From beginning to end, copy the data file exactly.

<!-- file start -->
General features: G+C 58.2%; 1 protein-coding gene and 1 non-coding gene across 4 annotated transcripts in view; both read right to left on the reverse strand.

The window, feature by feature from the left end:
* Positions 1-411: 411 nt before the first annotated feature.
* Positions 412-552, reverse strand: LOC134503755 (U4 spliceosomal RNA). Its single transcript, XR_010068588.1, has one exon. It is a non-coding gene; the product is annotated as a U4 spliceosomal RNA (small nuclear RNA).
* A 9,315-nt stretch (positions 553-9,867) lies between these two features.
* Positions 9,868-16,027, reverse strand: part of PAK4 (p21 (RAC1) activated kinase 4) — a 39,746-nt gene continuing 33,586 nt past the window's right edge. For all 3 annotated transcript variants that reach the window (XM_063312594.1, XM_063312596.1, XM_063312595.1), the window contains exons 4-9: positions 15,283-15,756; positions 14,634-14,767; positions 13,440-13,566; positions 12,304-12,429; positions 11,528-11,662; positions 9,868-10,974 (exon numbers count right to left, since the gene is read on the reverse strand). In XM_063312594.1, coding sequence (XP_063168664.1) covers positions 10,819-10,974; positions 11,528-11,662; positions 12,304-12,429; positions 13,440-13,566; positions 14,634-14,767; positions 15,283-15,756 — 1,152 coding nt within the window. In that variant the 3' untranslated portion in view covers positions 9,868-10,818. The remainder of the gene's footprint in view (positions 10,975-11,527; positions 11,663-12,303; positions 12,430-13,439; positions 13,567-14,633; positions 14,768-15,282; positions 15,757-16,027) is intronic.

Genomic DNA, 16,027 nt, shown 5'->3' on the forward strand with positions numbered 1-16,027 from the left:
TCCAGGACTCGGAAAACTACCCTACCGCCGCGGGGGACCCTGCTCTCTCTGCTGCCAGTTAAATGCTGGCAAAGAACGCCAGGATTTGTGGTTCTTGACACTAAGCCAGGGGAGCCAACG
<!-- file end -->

General features: G+C 58.2%; 1 protein-coding gene and 1 non-coding gene across 4 annotated transcripts in view; both read right to left on the reverse strand.

The window, feature by feature from the left end:
* Positions 1-411: 411 nt before the first annotated feature.
* Positions 412-552, reverse strand: LOC134503755 (U4 spliceosomal RNA). Its single transcript, XR_010068588.1, has one exon. It is a non-coding gene; the product is annotated as a U4 spliceosomal RNA (small nuclear RNA).
* A 9,315-nt stretch (positions 553-9,867) lies between these two features.
* Positions 9,868-16,027, reverse strand: part of PAK4 (p21 (RAC1) activated kinase 4) — a 39,746-nt gene continuing 33,586 nt past the window's right edge. For all 3 annotated transcript variants that reach the window (XM_063312594.1, XM_063312596.1, XM_063312595.1), the window contains exons 4-9: positions 15,283-15,756; positions 14,634-14,767; positions 13,440-13,566; positions 12,304-12,429; positions 11,528-11,662; positions 9,868-10,974 (exon numbers count right to left, since the gene is read on the reverse strand). In XM_063312594.1, coding sequence (XP_063168664.1) covers positions 10,819-10,974; positions 11,528-11,662; positions 12,304-12,429; positions 13,440-13,566; positions 14,634-14,767; positions 15,283-15,756 — 1,152 coding nt within the window. In that variant the 3' untranslated portion in view covers positions 9,868-10,818. The remainder of the gene's footprint in view (positions 10,975-11,527; positions 11,663-12,303; positions 12,430-13,439; positions 13,567-14,633; positions 14,768-15,282; positions 15,757-16,027) is intronic.

Genomic DNA, 16,027 nt, shown 5'->3' on the forward strand with positions numbered 1-16,027 from the left:
TCCAGGACTCGGAAAACTACCCTACCGCCGCGGGGGACCCTGCTCTCTCTGCTGCCAGTTAAATGCTGGCAAAGAACGCCAGGATTTGTGGTTCTTGACACTAAGCCAGGGGAGCCAACG